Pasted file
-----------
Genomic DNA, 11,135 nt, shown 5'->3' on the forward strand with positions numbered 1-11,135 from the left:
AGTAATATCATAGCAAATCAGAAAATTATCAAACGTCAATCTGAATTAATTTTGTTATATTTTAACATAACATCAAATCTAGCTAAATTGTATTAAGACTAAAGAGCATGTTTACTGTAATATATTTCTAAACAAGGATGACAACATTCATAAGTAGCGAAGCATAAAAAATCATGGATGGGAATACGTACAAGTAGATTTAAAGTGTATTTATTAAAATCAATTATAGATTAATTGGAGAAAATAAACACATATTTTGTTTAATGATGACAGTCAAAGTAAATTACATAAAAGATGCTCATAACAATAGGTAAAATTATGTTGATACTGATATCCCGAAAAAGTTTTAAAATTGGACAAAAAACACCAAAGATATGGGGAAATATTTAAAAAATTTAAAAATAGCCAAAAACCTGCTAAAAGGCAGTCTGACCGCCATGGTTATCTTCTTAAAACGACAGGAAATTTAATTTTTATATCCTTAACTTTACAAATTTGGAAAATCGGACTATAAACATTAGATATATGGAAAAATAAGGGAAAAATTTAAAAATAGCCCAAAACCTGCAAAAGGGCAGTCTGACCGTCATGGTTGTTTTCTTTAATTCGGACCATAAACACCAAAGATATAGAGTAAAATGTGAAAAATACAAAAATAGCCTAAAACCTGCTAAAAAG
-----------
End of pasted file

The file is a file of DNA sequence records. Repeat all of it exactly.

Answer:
Genomic DNA, 11,135 nt, shown 5'->3' on the forward strand with positions numbered 1-11,135 from the left:
AGTAATATCATAGCAAATCAGAAAATTATCAAACGTCAATCTGAATTAATTTTGTTATATTTTAACATAACATCAAATCTAGCTAAATTGTATTAAGACTAAAGAGCATGTTTACTGTAATATATTTCTAAACAAGGATGACAACATTCATAAGTAGCGAAGCATAAAAAATCATGGATGGGAATACGTACAAGTAGATTTAAAGTGTATTTATTAAAATCAATTATAGATTAATTGGAGAAAATAAACACATATTTTGTTTAATGATGACAGTCAAAGTAAATTACATAAAAGATGCTCATAACAATAGGTAAAATTATGTTGATACTGATATCCCGAAAAAGTTTTAAAATTGGACAAAAAACACCAAAGATATGGGGAAATATTTAAAAAATTTAAAAATAGCCAAAAACCTGCTAAAAGGCAGTCTGACCGCCATGGTTATCTTCTTAAAACGACAGGAAATTTAATTTTTATATCCTTAACTTTACAAATTTGGAAAATCGGACTATAAACATTAGATATATGGAAAAATAAGGGAAAAATTTAAAAATAGCCCAAAACCTGCAAAAGGGCAGTCTGACCGTCATGGTTGTTTTCTTTAATTCGGACCATAAACACCAAAGATATAGAGTAAAATGTGAAAAATACAAAAATAGCCTAAAACCTGCTAAAAAG